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owl Order Strigiformes

strij uh form' Ez, owls


CONTENTS
Saw-Whet Owl (Aegolius acadicus)Saw-Whet Owl (Aegolius acadicus) One of the smallest owls, the saw-whet is 7 to 8 inches long, has a wing span of 17 to 19 inches, and weighs up to 5.5 ounces. It breeds across all of southern Canada and from southern Alaska into central Mexico.
Snowy Owl (Bubo scandiacus)Snowy Owl (Bubo scandiacus) This owl is aptly named, as both males and females are predominantly white in color, which allows them to all but disappear into the snowy tundra upon they live. One of the largest members of the owl family, the snowy is 20-27 inches long, has a wingspan of 54-65 inches, and weighs 2.5-4.5 pounds.
Great Horned Owl (Bubo virginianus)Great Horned Owl (Bubo virginianus) The largest owl in North America is 1-2 feet long, has a wingspread of up to 5 feet, and weighs 3-3 pounds. Its large feet, which are feathered to the ends of the toes, are armed with very sharp talons capable of killing most prey instantly.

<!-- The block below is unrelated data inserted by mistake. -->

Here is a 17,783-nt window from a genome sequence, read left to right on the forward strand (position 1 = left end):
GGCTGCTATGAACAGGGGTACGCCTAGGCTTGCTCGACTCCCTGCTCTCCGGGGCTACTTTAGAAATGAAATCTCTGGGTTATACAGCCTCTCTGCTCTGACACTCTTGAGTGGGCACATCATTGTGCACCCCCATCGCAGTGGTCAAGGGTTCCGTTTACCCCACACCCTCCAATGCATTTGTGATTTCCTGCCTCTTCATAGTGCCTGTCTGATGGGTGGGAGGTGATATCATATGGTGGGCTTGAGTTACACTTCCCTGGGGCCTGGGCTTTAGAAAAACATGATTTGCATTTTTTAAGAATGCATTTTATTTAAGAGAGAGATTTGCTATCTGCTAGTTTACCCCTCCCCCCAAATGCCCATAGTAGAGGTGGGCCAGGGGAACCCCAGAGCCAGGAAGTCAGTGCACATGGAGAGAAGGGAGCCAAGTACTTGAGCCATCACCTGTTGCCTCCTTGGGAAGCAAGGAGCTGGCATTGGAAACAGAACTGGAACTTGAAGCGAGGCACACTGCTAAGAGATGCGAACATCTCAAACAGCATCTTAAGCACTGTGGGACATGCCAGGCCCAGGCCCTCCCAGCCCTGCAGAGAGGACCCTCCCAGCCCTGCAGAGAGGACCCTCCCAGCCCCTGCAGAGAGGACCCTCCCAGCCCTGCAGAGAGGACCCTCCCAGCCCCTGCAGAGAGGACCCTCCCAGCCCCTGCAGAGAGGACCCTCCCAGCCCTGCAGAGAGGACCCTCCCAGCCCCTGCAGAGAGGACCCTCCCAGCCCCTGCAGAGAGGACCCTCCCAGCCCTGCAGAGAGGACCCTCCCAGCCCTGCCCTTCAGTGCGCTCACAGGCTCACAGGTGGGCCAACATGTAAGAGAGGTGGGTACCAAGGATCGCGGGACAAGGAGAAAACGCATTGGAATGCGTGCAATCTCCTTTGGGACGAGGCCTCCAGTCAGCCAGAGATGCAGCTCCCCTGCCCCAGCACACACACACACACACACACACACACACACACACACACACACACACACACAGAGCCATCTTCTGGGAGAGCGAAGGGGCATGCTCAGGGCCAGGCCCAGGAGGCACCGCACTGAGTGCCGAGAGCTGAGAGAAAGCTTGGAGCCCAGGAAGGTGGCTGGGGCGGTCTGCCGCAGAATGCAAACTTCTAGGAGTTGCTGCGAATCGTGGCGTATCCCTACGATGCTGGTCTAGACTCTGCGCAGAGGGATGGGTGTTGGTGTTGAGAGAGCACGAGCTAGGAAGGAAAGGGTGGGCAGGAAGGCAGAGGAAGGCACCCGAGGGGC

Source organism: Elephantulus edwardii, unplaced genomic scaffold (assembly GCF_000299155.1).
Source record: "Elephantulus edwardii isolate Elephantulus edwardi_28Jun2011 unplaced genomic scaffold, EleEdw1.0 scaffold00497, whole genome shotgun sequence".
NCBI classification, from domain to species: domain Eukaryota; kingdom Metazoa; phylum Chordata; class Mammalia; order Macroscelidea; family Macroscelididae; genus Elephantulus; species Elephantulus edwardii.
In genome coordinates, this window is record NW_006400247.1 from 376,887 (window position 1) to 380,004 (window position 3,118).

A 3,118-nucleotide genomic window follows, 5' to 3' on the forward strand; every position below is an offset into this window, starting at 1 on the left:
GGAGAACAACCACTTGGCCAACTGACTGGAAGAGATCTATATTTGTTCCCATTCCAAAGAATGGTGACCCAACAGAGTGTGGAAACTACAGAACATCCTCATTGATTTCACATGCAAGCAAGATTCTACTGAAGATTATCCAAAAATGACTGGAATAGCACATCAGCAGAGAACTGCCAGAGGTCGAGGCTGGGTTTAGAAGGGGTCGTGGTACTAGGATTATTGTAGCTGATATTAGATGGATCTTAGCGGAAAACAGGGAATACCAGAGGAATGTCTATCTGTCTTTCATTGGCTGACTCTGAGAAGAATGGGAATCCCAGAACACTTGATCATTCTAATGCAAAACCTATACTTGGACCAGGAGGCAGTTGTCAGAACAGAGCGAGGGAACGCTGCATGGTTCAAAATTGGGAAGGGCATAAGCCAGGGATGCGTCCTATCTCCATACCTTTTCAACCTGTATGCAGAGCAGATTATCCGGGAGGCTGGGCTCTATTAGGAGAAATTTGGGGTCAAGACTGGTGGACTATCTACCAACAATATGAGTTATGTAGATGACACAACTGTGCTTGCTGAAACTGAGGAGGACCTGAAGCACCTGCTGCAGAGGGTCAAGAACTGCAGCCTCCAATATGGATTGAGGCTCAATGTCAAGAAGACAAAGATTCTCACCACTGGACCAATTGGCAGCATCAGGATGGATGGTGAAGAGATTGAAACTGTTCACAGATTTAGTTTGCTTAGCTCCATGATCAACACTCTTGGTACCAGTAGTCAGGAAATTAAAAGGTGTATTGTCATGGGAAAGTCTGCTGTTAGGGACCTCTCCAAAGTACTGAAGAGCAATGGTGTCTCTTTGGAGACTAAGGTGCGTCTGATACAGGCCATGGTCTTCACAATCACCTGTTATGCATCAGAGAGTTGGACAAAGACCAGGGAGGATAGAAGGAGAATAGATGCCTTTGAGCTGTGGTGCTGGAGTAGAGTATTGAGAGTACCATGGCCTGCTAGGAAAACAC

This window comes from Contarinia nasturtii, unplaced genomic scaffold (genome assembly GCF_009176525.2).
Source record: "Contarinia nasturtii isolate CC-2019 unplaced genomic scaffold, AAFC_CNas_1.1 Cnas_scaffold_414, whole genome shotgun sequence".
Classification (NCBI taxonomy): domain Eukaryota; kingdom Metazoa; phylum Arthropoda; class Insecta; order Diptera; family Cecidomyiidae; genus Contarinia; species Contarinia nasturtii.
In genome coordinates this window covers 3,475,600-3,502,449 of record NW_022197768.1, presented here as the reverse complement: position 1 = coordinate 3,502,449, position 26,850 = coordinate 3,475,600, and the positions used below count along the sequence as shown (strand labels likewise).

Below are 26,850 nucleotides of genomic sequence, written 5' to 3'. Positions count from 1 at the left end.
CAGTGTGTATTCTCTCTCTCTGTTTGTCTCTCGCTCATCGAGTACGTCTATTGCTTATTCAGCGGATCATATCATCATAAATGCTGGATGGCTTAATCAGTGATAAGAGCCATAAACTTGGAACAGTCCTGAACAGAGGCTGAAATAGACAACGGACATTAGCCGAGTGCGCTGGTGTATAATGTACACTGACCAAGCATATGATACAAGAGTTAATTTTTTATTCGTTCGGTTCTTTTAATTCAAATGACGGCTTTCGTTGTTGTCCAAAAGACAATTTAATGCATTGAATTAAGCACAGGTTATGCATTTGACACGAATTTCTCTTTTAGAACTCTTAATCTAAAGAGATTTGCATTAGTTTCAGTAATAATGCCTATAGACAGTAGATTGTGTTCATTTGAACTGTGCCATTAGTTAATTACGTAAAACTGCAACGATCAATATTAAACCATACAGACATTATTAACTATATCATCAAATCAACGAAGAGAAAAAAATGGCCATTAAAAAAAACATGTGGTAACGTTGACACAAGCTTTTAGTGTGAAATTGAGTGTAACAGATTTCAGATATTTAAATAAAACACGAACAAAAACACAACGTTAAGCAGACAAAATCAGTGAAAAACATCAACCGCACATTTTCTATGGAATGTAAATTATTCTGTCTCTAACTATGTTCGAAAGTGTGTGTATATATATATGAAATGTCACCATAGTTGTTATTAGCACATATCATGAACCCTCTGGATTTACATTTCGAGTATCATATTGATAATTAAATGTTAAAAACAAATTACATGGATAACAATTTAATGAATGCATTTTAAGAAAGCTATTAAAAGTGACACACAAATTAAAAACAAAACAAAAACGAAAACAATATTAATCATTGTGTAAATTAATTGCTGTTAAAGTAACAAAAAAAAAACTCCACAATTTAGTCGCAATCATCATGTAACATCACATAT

Great Gray Owl (Strix nebulosa)Great Gray Owl (Strix nebulosa) One of the larger owls, the great gray is 24-33 inches long, has a wingspan of 54-60 inches, and weighs 27-52 ounces. Distinctive marks include a black chin spot above two white "mustaches" and prominent white collar on the front of the neck.
Barred Owl (Strix varia)Barred Owl (Strix varia) A medium-sized owl, the barred owl is 16-25 inches long, has a wingspan of 38-50 inches, and weighs 16-38 ounces. Its alternate name "hoot owl" comes from its most common vocalization: "hoo, hoo, too-HOO; hoo, hoo, too-HOO, ooo."
Barn Owl (Tyto alba)Barn Owl (Tyto alba) This owl is easily identified by its distinctive white, heart-shaped face rimmed with brown. Its association with farm structures dates back to the earliest days of agriculture, when grain stores and fields were havens for the rodents upon which barn owls feed, and that association continues today.
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This page was last updated on 03/18/2016.

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